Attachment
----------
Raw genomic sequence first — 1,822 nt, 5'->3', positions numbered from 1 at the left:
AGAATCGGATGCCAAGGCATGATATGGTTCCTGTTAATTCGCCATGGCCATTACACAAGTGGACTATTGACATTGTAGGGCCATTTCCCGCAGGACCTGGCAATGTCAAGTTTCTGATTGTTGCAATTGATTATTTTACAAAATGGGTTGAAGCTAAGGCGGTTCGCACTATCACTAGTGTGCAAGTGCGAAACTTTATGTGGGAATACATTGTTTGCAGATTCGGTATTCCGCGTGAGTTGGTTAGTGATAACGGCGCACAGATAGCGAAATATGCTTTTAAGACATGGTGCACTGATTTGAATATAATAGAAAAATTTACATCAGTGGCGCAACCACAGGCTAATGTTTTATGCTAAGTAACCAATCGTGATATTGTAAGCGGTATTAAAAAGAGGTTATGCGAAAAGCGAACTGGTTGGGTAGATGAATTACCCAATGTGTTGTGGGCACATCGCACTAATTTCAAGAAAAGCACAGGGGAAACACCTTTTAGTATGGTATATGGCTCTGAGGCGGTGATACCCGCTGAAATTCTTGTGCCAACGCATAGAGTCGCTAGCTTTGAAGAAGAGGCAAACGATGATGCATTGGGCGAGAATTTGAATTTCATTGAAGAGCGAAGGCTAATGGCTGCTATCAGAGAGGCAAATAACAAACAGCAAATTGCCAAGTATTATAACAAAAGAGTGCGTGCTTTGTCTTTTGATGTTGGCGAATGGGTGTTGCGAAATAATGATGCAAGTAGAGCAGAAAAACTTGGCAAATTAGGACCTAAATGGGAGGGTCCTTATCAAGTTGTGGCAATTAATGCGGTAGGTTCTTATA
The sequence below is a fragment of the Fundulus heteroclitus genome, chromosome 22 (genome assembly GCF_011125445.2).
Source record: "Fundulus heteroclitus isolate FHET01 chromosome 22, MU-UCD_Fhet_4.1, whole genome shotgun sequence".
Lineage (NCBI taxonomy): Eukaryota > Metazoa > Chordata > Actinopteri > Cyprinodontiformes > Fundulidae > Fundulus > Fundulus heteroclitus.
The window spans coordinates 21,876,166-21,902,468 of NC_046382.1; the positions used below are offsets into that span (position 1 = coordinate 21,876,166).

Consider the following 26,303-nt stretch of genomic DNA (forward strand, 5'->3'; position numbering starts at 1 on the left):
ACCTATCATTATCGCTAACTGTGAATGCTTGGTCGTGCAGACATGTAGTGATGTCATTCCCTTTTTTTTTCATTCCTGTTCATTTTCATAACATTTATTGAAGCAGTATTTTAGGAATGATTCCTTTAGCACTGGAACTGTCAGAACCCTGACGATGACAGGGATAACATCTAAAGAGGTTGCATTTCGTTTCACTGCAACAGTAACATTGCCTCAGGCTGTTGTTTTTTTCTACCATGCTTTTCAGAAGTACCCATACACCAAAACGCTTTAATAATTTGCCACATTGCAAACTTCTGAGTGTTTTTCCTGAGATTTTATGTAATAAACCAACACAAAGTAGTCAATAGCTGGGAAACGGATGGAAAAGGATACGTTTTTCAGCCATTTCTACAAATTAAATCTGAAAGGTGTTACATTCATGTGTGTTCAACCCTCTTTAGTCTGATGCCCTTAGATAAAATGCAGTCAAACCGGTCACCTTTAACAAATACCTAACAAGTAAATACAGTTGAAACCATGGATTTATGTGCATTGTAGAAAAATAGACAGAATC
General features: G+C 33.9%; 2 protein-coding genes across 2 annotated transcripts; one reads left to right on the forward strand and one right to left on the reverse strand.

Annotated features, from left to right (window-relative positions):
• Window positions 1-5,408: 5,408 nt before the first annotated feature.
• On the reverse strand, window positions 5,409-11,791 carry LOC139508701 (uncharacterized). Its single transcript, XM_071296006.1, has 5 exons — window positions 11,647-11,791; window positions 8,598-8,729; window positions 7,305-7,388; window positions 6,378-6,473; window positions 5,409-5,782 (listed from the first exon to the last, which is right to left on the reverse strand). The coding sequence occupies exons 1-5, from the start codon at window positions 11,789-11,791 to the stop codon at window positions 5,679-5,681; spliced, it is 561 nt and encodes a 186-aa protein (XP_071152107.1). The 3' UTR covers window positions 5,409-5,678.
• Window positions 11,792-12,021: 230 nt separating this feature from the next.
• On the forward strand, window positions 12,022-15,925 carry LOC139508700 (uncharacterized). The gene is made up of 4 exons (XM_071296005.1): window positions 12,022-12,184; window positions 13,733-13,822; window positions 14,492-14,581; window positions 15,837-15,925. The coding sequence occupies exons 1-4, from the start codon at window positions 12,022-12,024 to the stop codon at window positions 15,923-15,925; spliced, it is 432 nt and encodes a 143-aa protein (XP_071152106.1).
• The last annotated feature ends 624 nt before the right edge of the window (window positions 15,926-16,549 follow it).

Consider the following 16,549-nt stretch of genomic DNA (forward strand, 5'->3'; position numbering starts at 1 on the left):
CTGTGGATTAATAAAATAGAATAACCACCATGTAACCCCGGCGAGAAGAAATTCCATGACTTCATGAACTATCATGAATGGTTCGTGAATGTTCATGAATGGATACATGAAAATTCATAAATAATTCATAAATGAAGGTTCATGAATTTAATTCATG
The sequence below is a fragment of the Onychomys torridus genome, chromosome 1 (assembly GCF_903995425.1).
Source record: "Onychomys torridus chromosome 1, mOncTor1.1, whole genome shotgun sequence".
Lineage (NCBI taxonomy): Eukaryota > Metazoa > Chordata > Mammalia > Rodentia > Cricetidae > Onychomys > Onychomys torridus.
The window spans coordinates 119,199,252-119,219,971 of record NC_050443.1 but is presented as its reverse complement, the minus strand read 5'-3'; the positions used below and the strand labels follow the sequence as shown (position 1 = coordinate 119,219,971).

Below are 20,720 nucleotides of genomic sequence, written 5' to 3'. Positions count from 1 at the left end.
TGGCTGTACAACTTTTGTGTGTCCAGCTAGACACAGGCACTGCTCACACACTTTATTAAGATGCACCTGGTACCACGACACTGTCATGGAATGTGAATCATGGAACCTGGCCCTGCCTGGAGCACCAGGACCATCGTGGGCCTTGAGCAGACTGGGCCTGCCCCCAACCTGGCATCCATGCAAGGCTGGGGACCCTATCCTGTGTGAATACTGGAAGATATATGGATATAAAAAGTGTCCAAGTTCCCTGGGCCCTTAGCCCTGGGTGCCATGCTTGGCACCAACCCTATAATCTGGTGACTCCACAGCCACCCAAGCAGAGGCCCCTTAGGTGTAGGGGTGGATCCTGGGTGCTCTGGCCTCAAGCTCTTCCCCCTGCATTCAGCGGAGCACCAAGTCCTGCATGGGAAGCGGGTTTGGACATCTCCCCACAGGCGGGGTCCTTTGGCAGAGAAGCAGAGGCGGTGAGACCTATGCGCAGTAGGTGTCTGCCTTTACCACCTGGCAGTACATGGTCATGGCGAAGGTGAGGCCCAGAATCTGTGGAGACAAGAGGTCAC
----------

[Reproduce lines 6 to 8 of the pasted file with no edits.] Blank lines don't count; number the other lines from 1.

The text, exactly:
The window spans coordinates 21,876,166-21,902,468 of NC_046382.1; the positions used below are offsets into that span (position 1 = coordinate 21,876,166).

Consider the following 26,303-nt stretch of genomic DNA (forward strand, 5'->3'; position numbering starts at 1 on the left):
ACCTATCATTATCGCTAACTGTGAATGCTTGGTCGTGCAGACATGTAGTGATGTCATTCCCTTTTTTTTTCATTCCTGTTCATTTTCATAACATTTATTGAAGCAGTATTTTAGGAATGATTCCTTTAGCACTGGAACTGTCAGAACCCTGACGATGACAGGGATAACATCTAAAGAGGTTGCATTTCGTTTCACTGCAACAGTAACATTGCCTCAGGCTGTTGTTTTTTTCTACCATGCTTTTCAGAAGTACCCATACACCAAAACGCTTTAATAATTTGCCACATTGCAAACTTCTGAGTGTTTTTCCTGAGATTTTATGTAATAAACCAACACAAAGTAGTCAATAGCTGGGAAACGGATGGAAAAGGATACGTTTTTCAGCCATTTCTACAAATTAAATCTGAAAGGTGTTACATTCATGTGTGTTCAACCCTCTTTAGTCTGATGCCCTTAGATAAAATGCAGTCAAACCGGTCACCTTTAACAAATACCTAACAAGTAAATACAGTTGAAACCATGGATTTATGTGCATTGTAGAAAAATAGACAGAATC